Residents wow Dubai outdoor art project

Updated 08 February 2013
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Residents wow Dubai outdoor art project

Dubai’s residents and visitors, especially those who are staying in Jumeirah Beach Residence (JBR), are enjoying artistic touches and creative artwork in The Walk area of the district. Under the umbrella of “The City Is Your Canvas” project, around 30 artists had the chance to share their colorful thoughts and innovative ideas using The Walk as a platform to their productive imagination. The event, which is brought by The Dubai culture and Art Authority and sponsored by Samsung Galaxy Note, is taking place from Jan. 28 until Feb. 20.
Additionally, the project includes workshops that with free entries to public adults, teenagers and kids. Programs such as the Casting and Painting workshop by artist Amal Khaja presented some useful guidance to create sculptural work using organic mediums. Another workshop by artist Mona Fares titled Explosive Painting highlighted the relationship between music and painting. The workshop presented how an harmonious link is created between the strokes of brushes and beats of music. The activities have drawn even more footfall to The Walk.
The Walk has grown to attract many tourists from all around the world and especially from GCC countries. Statistics has shown that around 7 million visitor stepped in this waterfront promenade in 2011.
This could be reasoned to the varieties of hotels, shops and especially outdoor cafés and restaurants, which this landmark destination is famous for.
Afaf Nasse r, 63, a Saudi resident in JBR told Arab News: “I have been staying at JBR since 2008, I have seen The Walk evolve over the years. It’s started with few shops and cafés and grew to have hundreds of them so far.” She adds:” I believe that the outside area dining spots represent the key factor of attraction to many of The Walk visitors, in addition to the seasonal events like live street performers, famous shows and entertaining activities”.
On the current The City Is Your Canvas event, Afaf commented:” The Walk is following a global trend that most waterfront venues around the world share, a lot similar destinations like Cannes, Miami and Barcelona present different styles of urban art all year long and it’s wonderful to have it in Dubai as well”.


Grandma Stories: Saudi storyteller teaches values and critical thinking by letting children speak up

Updated 22 April 2018
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Grandma Stories: Saudi storyteller teaches values and critical thinking by letting children speak up

  • Storytelling is not only a fun way to ignite imaginations; it also improves children’s verbal and critical thinking abilities, says Yamani
  • Yamani has read stories in both Arabic and English for more than 6,000 children of 15 nationalities all over the Kingdom and the Gulf region

DHAHRAN: You can see children forming a gigantic circle and listening carefully when story time starts. Ghadeer Yamani, the founder of Grandma Stories, found her passion for spreading the love of reading among children and delivering values through her storytelling sessions.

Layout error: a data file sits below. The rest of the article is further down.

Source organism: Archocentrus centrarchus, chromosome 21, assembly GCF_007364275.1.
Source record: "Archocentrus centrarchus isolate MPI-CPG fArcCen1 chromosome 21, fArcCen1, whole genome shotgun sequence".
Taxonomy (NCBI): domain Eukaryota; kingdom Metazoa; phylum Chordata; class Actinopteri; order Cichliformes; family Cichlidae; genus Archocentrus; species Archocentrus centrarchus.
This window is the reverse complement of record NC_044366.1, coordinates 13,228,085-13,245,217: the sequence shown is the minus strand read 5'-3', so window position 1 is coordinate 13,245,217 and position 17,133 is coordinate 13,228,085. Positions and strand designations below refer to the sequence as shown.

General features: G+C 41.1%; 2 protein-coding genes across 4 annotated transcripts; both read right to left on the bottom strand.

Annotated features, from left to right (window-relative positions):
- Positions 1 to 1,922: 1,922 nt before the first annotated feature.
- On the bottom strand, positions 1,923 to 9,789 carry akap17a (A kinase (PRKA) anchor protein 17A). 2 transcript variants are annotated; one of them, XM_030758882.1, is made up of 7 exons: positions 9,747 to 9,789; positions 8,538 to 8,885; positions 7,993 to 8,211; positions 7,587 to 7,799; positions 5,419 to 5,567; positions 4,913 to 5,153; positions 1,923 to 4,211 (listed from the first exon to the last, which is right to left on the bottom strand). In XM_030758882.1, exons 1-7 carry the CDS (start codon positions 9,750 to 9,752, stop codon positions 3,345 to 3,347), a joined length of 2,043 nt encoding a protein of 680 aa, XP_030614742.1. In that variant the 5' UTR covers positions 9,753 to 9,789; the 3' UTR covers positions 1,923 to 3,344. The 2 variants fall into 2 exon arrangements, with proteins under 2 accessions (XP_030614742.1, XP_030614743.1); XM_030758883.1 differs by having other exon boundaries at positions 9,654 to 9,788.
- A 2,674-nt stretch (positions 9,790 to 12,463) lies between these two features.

The Grandma Stories initiative started six years ago when Yamani returned home after spending years abroad owing to her husband’s work. Yamani has read stories in both Arabic and English for more than 6,000 children of 15 nationalities all over the Kingdom and the Gulf region, including the UAE and Bahrain.
“The idea of Grandma Stories was not an epiphany; it came to me after I saw how reading was a huge part of children’s life abroad. I used to see children reading in libraries, in bus stops, in hospitals — everywhere. I wanted to help spread reading culture in my society.
“I wanted children back home to love reading! And with the support of my husband and family, I think I was able to do this,” Yamani told Arab News.
With the prevalence of national reading competitions, school contests and reading clubs, awareness among families and society members is growing. “The interaction and excitement of families and children are amazing when it comes to story time,” said Yamani.
About the title of her initiative, she said: “When I was a child I used to visit my father’s grandmother in Madinah who had a phenomenal way of telling stories and riddles. I still remember how the entire family would get around her as she started telling her tales, and in an atmosphere filled with love and contentment.
“No one ever wanted her stories to finish and nothing could ever distract us while listening to her. That is exactly how I want children to feel in Grandma Stories story time.”
Storytelling is not only a fun way to ignite imaginations; it also improves children’s verbal and critical thinking abilities. Yamani allows children to criticize the stories by pointing out the strengths and weaknesses of each one. The advancement in such skills is what inspires Yamani and keeps her going.
“The fondest moments throughout my years in storytelling have been when mothers come and tell me how their children used to be shy and reluctant but have started to become fluent and can express themselves well, and that Grandma Stories is the reason for this great progress.”